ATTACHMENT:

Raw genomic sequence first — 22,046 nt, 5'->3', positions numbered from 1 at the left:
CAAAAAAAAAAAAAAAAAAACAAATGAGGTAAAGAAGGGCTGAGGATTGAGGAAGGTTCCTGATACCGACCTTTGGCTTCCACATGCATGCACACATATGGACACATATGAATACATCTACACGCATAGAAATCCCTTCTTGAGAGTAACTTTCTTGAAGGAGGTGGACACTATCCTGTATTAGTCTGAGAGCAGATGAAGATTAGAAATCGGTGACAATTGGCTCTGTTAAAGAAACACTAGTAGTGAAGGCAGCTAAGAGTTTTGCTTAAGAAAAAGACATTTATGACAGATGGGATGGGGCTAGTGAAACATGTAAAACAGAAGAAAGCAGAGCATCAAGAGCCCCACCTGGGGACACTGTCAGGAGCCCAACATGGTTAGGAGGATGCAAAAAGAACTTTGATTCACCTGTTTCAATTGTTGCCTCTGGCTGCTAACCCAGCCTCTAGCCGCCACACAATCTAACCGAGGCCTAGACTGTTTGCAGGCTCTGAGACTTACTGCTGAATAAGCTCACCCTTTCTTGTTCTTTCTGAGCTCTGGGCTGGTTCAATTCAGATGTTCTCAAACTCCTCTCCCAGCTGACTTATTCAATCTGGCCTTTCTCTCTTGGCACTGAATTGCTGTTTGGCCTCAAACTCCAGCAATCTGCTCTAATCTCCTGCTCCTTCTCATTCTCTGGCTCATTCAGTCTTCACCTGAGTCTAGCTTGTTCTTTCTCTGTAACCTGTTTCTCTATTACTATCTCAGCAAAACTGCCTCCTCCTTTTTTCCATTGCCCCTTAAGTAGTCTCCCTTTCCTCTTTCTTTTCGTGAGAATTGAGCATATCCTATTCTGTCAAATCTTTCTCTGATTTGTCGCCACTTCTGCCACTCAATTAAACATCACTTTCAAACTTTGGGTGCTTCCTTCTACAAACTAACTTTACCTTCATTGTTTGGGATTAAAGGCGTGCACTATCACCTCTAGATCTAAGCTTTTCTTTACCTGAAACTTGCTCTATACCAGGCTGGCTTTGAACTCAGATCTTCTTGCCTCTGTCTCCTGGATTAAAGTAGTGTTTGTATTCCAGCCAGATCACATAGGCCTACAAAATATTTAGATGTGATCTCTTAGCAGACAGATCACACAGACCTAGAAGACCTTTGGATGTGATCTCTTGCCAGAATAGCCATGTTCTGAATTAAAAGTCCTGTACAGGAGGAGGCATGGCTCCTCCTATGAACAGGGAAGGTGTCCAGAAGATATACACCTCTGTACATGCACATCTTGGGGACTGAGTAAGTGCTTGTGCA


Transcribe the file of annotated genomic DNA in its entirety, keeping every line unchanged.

Raw genomic sequence first — 22,046 nt, 5'->3', positions numbered from 1 at the left:
CAAAAAAAAAAAAAAAAAAACAAATGAGGTAAAGAAGGGCTGAGGATTGAGGAAGGTTCCTGATACCGACCTTTGGCTTCCACATGCATGCACACATATGGACACATATGAATACATCTACACGCATAGAAATCCCTTCTTGAGAGTAACTTTCTTGAAGGAGGTGGACACTATCCTGTATTAGTCTGAGAGCAGATGAAGATTAGAAATCGGTGACAATTGGCTCTGTTAAAGAAACACTAGTAGTGAAGGCAGCTAAGAGTTTTGCTTAAGAAAAAGACATTTATGACAGATGGGATGGGGCTAGTGAAACATGTAAAACAGAAGAAAGCAGAGCATCAAGAGCCCCACCTGGGGACACTGTCAGGAGCCCAACATGGTTAGGAGGATGCAAAAAGAACTTTGATTCACCTGTTTCAATTGTTGCCTCTGGCTGCTAACCCAGCCTCTAGCCGCCACACAATCTAACCGAGGCCTAGACTGTTTGCAGGCTCTGAGACTTACTGCTGAATAAGCTCACCCTTTCTTGTTCTTTCTGAGCTCTGGGCTGGTTCAATTCAGATGTTCTCAAACTCCTCTCCCAGCTGACTTATTCAATCTGGCCTTTCTCTCTTGGCACTGAATTGCTGTTTGGCCTCAAACTCCAGCAATCTGCTCTAATCTCCTGCTCCTTCTCATTCTCTGGCTCATTCAGTCTTCACCTGAGTCTAGCTTGTTCTTTCTCTGTAACCTGTTTCTCTATTACTATCTCAGCAAAACTGCCTCCTCCTTTTTTCCATTGCCCCTTAAGTAGTCTCCCTTTCCTCTTTCTTTTCGTGAGAATTGAGCATATCCTATTCTGTCAAATCTTTCTCTGATTTGTCGCCACTTCTGCCACTCAATTAAACATCACTTTCAAACTTTGGGTGCTTCCTTCTACAAACTAACTTTACCTTCATTGTTTGGGATTAAAGGCGTGCACTATCACCTCTAGATCTAAGCTTTTCTTTACCTGAAACTTGCTCTATACCAGGCTGGCTTTGAACTCAGATCTTCTTGCCTCTGTCTCCTGGATTAAAGTAGTGTTTGTATTCCAGCCAGATCACATAGGCCTACAAAATATTTAGATGTGATCTCTTAGCAGACAGATCACACAGACCTAGAAGACCTTTGGATGTGATCTCTTGCCAGAATAGCCATGTTCTGAATTAAAAGTCCTGTACAGGAGGAGGCATGGCTCCTCCTATGAACAGGGAAGGTGTCCAGAAGATATACACCTCTGTACATGCACATCTTGGGGACTGAGTAAGTGCTTGTGCA